Big Jim pepper
SpeciesCapsicum annuum
Cultivar groupNew Mexico chile
OriginUnited States
Heat Low
Scoville scale500–3,000[1][2][3] SHU

The Big Jim pepper is a New Mexico chile pepper cultivar of the species Capsicum annuum with a Scoville rating of mild. This cultivar is extensively grown in New Mexico where it was developed and is popular in New Mexican cuisine. Big Jim peppers are both sweet and mild and are normally picked while still green. The fruits are large and thick walled, often exceeding over a foot in length, and they are almost exclusively used to produce roasted green chile in New Mexican cuisine.[1][4]


The Big Jim pepper cultivar was developed at New Mexico State University by Dr. Roy Nakayama, a son of Japanese immigrants and a man who had once been denied entry into NMSU because of his ethnicity.[5] The Big Jim is a hybrid of New Mexican chilies and a Peruvian pepper that was developed at New Mexico State University by Dr. Nakayama in 1975 in cooperation with Jim Lytle, the person for whom this chile pepper is named.[4][2] The Big Jim chile formerly held the Guinness Book of World Records as the largest chile pepper in the world with individual fruits routinely exceeding 14 inches in length. The peppers are mild when still green, but become more spicy as they ripen to red. They are rarely used as in their ripe form, and are almost exclusively used to produce green chile. In common with most New Mexico chile cultivars, Big Jim chiles are somewhat variable in their fruiting, and produce individual peppers of varying heat, with most of the peppers being very mild (500 SHU), and an occasional medium pepper (3,000 SHU).[6]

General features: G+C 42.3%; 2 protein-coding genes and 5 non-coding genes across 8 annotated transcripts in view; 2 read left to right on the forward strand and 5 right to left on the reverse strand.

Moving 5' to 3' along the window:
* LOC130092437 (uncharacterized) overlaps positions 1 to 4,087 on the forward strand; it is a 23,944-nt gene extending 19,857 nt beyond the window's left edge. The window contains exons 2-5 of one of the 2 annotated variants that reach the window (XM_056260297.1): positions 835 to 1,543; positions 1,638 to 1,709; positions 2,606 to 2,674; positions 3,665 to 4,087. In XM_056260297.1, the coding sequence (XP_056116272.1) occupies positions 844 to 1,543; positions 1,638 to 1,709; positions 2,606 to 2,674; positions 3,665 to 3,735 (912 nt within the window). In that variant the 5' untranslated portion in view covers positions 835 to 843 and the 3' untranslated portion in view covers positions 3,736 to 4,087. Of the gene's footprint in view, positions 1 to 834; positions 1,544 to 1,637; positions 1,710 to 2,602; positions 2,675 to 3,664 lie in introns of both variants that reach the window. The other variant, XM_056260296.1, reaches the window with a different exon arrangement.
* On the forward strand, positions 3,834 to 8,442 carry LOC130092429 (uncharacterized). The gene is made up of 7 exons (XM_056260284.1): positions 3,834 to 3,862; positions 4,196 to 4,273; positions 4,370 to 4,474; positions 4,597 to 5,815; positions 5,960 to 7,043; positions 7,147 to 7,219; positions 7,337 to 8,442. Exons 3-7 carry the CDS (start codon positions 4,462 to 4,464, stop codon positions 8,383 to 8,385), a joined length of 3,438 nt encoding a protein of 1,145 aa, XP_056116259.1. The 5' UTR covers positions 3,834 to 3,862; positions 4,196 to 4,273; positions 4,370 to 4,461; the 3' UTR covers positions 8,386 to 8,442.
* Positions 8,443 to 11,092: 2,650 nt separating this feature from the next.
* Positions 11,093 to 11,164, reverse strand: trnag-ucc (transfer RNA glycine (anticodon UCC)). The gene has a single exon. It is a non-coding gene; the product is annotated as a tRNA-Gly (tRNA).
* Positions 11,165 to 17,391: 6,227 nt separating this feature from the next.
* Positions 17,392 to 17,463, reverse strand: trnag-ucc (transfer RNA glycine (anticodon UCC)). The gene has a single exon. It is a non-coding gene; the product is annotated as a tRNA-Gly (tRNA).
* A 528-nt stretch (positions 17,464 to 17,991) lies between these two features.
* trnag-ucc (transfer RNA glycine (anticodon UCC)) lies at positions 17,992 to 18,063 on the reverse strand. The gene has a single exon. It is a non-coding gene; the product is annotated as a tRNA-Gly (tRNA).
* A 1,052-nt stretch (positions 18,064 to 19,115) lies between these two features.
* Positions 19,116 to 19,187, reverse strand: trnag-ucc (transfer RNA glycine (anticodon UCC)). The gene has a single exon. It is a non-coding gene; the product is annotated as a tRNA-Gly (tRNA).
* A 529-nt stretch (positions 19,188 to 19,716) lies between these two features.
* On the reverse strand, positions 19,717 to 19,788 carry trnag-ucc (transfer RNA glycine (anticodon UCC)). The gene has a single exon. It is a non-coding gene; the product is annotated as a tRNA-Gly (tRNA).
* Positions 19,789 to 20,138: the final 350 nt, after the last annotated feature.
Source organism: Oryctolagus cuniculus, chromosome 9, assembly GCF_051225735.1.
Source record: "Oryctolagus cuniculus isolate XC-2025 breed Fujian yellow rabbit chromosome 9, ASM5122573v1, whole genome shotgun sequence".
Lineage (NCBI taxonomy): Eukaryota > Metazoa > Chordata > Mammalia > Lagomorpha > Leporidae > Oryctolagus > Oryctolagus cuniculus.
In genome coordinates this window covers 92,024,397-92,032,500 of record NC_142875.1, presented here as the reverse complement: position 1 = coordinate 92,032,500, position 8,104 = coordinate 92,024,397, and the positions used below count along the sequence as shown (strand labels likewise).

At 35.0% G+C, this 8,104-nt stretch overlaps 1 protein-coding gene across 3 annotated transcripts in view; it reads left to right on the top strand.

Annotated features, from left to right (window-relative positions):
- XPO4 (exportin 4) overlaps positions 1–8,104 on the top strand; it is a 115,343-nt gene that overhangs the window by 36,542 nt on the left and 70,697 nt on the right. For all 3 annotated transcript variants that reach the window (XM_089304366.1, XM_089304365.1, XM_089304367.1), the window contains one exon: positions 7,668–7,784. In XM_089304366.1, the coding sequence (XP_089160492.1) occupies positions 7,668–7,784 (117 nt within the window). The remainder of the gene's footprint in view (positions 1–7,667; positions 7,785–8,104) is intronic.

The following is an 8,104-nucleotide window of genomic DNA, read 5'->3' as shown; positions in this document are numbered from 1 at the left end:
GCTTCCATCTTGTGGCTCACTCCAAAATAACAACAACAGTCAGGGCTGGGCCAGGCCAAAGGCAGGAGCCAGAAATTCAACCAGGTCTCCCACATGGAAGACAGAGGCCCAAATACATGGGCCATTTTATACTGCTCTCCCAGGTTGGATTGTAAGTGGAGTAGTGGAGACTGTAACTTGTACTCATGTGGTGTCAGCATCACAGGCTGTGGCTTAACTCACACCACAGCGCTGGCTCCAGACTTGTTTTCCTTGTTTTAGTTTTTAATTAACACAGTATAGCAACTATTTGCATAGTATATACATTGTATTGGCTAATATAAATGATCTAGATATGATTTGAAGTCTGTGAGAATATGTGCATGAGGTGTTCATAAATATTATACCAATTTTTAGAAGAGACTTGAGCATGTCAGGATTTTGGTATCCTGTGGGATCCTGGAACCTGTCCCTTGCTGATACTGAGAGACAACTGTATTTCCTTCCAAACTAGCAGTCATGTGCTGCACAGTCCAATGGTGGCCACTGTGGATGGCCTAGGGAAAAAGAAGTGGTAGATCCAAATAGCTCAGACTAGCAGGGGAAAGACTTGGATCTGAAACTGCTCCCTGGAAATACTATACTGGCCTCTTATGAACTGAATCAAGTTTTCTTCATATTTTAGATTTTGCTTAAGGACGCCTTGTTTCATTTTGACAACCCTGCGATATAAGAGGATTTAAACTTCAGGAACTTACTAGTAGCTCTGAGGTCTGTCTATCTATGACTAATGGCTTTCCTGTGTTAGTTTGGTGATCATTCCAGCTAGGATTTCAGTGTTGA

See also


  1. ^ a b "New Mex Big Jim Chili Peppers". Chili Pepper Madness. 2013-09-22. Retrieved 2019-12-17.
  2. ^ a b "Big Jim – Medium-Hot Hatch Green Chile". The Hatch Chile Store. 2019-01-07. Retrieved 2019-12-17.
  3. ^ "Big Jim Seeds". Grown around the world! – Sandia Seed Company. 2019-01-07. Retrieved 2019-12-17.
  4. ^ a b "NuMex Big Jim: Large As They Come". PepperScale. 2017-10-02. Retrieved 2019-12-17.
  5. ^ Bannerman, Ty. "The Children of Fabián García". alibi. Retrieved 2019-12-17.
  6. ^ Jhett (2024-03-28). "The Gentle Giant: All About the Big Jim Chile Pepper". Farmers Chile Market. Retrieved 2024-06-12.